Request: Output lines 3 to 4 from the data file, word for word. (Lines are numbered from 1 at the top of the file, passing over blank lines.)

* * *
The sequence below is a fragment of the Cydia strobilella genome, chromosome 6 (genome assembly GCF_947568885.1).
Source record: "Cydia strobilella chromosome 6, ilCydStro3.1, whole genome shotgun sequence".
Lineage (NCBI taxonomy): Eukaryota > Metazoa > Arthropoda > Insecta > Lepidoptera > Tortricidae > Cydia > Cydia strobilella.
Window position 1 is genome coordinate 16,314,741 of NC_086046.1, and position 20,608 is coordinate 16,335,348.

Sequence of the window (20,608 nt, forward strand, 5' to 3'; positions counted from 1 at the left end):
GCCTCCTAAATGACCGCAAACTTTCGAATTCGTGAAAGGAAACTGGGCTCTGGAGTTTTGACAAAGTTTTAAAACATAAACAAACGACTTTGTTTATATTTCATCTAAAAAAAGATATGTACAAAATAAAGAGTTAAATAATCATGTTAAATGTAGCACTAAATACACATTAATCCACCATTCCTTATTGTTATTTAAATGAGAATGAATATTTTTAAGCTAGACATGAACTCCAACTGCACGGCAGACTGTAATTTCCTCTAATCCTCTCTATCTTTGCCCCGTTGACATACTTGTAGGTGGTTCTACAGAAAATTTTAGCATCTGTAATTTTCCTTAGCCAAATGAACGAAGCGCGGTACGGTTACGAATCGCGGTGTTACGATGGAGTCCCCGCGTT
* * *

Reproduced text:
Lineage (NCBI taxonomy): Eukaryota > Metazoa > Arthropoda > Insecta > Lepidoptera > Tortricidae > Cydia > Cydia strobilella.
Window position 1 is genome coordinate 16,314,741 of NC_086046.1, and position 20,608 is coordinate 16,335,348.